As explained by Primate Wulfgar to Nimbus: “The Ascendant god, St. Cuthbert, is going mad. In a last ditch effort to determine how they might rescue their god, save their religion, and restore their power, the Cuthbertian Church gathered its priests to perform a powerful divination ritual. The ancient rite was based on divine magic older than the Ascendant Pantheon itself. With it, the Church sought to determine what they must do to find the lost mind of their god. The ritual lasted a year and a day and required enormous sacrifice and effort on the part of the faithful. When divination was complete, its message was so simple, at first many believed that the effort had failed.
“Mountain city assembly, Awakening night, Beginning and end, was all it said.
“For months, the Church was wracked in debate over various interpretations, all the while, Cuthbert grew more addled and more disturbed. Finally, a year and a day before the Eye of Independence eclipse, the Primature of the Church decided to act upon one of the most widely accepted interpretations. They ordered their priests to travel the length and breadth of the world, to proselytize as never before, and to encourage all they encountered to gather in Riot's Gate the night of the Eclipse. Then, they would wait for a sign.”
In Cauldron, Wulfgar interpreted Nimbus's description of the Dream of Horrors and, particularly, the appearance of the Red Rider during that dream, as the sign the Church had been waiting for. Wulfgar believes the Red Rider was St. Cuthbert himself. The Companions' quest, then, to find Tallim Nuvam, must be integral to this larger vision, for that is where it began. He encourages the Companions on their quest and promises to deliver tools unto them to facilitate this end.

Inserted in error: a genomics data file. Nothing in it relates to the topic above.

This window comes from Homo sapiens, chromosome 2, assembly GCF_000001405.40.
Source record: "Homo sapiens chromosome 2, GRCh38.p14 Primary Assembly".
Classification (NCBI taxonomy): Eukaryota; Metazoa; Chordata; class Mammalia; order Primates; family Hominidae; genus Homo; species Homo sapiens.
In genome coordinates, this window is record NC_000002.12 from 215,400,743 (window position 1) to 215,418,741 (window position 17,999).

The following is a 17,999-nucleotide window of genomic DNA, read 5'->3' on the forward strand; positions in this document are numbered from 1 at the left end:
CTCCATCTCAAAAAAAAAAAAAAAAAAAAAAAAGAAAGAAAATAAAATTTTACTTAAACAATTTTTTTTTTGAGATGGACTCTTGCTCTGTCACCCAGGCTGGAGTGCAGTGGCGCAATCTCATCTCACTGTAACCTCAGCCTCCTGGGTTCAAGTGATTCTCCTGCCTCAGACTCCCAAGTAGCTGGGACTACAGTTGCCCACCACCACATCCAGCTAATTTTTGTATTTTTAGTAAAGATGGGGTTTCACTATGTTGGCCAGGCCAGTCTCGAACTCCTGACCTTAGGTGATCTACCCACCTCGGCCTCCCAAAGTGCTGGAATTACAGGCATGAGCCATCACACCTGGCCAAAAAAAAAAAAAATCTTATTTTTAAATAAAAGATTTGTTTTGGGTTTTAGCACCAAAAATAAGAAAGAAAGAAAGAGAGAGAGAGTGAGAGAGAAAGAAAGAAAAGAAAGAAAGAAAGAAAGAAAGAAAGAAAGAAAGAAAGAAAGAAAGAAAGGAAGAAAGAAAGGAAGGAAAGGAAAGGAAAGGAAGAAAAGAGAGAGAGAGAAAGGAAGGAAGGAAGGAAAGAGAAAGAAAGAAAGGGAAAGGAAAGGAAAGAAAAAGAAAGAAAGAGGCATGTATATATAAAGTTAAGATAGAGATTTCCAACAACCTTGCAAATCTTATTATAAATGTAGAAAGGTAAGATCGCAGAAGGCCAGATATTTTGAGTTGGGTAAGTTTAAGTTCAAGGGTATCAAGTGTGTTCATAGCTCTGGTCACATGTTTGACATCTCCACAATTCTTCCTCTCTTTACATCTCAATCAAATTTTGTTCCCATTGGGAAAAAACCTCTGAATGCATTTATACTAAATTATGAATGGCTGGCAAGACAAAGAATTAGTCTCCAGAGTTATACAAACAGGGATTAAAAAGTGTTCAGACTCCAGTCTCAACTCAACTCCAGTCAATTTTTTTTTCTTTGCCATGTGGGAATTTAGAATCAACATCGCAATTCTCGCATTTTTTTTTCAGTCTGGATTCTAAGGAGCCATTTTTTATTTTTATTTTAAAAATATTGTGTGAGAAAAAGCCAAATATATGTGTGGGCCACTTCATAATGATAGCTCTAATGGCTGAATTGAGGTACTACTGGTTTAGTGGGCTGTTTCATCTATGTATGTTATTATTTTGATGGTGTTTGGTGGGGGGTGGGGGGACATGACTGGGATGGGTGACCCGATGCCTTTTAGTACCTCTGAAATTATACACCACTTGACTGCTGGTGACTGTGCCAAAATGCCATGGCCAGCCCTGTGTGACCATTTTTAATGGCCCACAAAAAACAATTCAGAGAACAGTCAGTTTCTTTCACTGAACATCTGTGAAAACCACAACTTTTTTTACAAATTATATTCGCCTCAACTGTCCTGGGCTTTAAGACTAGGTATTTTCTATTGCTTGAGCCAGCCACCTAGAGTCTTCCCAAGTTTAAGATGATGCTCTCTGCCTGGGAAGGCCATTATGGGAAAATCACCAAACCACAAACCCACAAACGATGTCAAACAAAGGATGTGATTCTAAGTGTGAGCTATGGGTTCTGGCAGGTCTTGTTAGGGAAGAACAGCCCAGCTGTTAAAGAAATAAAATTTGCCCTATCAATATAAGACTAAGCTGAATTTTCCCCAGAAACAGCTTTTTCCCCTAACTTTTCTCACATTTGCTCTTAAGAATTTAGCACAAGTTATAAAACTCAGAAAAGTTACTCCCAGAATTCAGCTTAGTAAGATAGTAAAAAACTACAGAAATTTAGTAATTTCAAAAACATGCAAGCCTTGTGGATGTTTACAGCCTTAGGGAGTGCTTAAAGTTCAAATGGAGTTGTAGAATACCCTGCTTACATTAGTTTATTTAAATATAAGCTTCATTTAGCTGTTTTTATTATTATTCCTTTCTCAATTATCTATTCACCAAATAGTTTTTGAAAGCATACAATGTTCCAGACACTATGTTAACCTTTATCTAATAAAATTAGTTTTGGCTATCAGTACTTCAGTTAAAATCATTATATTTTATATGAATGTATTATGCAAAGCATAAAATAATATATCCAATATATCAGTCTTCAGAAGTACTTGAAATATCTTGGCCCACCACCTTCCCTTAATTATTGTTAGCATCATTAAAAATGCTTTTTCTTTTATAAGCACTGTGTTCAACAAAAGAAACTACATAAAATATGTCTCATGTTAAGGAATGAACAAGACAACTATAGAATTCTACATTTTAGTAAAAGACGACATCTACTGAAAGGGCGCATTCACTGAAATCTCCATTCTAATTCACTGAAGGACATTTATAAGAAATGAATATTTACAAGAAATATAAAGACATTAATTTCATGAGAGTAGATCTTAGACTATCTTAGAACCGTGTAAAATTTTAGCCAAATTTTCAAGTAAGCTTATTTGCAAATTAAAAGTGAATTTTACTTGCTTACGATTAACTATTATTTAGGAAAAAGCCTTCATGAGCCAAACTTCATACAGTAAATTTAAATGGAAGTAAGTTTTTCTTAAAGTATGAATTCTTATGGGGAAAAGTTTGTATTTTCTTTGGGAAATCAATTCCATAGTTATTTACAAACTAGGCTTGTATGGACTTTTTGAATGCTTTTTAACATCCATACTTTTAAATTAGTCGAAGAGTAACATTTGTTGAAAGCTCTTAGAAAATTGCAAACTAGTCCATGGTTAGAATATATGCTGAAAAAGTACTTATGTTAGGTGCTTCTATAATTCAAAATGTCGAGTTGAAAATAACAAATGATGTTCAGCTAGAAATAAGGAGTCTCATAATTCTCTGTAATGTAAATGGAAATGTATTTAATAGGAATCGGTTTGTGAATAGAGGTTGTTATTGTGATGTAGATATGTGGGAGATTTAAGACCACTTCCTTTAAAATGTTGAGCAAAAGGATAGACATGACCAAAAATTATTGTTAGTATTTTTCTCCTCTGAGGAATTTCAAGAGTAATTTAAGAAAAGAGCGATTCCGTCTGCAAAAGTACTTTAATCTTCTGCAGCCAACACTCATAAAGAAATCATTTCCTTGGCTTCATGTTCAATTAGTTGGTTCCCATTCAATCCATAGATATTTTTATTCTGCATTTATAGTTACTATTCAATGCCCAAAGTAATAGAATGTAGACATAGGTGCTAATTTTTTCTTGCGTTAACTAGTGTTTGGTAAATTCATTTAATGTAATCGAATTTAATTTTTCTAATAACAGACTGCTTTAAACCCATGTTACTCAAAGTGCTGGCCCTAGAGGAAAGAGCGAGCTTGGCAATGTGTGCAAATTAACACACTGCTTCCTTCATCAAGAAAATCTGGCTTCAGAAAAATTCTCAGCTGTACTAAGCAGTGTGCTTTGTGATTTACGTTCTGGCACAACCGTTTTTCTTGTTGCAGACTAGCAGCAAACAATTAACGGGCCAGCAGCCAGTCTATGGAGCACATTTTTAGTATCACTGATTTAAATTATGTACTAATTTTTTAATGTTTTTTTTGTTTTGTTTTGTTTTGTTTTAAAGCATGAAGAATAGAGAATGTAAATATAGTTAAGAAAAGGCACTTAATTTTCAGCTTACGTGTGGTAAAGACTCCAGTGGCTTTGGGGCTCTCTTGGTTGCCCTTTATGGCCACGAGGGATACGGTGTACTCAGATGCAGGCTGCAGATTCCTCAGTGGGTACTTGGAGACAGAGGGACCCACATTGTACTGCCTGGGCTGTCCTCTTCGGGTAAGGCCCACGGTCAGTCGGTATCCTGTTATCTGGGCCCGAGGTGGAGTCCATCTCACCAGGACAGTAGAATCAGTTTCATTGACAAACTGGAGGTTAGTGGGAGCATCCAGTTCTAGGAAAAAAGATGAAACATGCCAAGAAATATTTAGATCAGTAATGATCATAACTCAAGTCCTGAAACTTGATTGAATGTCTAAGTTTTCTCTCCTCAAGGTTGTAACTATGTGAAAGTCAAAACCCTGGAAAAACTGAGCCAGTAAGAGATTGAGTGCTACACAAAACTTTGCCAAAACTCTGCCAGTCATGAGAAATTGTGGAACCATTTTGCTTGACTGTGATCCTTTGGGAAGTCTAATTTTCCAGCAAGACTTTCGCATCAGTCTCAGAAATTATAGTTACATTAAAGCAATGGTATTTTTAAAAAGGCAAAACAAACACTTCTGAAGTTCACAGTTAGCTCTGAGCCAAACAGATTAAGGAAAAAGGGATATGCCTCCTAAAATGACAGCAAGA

Wulfgar explained that the divination, powerful as it was and its subject being none other than the God of Justice, the prophecy it engendered could only be brought about through free will. There would be no pre-determination; fate would be carved from the marble of being through choice and will alone. The Companions' path would somehow lead to the revelation of the mystery.
In Nimbus's tale Wulfgar also saw powerful omens and dark portents of forces working against the realization of the quest and the prophecy. He encouraged Nimbus to take heart, for even in Domaldi's death, Wulfgar saw great meaning. If the Companions had not entered the Devourer in pursuit of the truth about his father's death, they would be ill prepared the journey ahead, into the realm of the One.
Yet, for all if his answers, Wulfgar could not explain why Nimbus appears to have been the "hub" of the prophecy; why the six people who, alone, deposited a coin his begging bowl, were drawn, that night, into that fateful dream.
Gather Information in Cauldron